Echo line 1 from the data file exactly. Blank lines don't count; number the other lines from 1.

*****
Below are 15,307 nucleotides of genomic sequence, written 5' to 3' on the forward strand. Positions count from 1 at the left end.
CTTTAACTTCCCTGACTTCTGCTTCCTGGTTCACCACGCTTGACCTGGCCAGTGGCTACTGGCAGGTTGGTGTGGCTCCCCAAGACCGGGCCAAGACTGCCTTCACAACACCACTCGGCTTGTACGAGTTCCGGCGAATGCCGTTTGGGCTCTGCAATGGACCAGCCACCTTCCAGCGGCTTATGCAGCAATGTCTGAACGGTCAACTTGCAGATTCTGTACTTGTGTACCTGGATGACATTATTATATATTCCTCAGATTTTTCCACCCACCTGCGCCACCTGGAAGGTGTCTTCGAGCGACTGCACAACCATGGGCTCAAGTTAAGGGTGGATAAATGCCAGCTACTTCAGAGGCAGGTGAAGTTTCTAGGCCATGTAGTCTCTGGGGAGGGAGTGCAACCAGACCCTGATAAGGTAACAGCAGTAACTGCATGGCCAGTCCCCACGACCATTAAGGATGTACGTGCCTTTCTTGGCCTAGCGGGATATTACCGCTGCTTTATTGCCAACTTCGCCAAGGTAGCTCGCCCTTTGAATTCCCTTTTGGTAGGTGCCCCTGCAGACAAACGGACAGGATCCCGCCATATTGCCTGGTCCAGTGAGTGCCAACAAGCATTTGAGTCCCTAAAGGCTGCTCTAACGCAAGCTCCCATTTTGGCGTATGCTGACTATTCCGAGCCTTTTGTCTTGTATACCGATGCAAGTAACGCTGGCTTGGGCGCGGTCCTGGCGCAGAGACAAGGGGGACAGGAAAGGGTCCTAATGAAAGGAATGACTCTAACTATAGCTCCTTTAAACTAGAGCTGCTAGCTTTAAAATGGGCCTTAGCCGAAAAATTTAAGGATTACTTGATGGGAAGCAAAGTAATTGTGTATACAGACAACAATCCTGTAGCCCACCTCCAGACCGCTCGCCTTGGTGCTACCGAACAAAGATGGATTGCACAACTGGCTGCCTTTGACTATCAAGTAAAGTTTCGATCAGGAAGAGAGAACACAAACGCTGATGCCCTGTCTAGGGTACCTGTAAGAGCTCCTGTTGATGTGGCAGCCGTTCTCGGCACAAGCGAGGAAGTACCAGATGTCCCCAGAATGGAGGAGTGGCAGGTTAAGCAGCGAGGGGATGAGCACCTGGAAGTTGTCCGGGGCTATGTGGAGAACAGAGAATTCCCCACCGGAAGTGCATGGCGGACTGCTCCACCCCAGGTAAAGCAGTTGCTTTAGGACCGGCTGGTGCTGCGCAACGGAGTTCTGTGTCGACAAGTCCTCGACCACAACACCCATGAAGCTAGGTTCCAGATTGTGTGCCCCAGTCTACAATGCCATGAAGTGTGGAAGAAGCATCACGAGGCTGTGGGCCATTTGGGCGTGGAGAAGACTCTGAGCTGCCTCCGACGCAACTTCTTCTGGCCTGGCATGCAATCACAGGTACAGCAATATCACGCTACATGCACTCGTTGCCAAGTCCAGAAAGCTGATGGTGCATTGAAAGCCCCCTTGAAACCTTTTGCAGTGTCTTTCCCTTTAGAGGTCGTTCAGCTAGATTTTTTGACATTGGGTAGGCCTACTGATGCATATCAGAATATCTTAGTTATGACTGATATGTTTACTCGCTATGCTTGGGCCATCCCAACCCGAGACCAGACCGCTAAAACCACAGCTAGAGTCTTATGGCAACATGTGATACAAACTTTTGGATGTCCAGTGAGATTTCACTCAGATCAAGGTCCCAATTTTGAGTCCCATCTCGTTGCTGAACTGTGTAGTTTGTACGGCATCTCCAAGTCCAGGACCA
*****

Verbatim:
Below are 15,307 nucleotides of genomic sequence, written 5' to 3' on the forward strand. Positions count from 1 at the left end.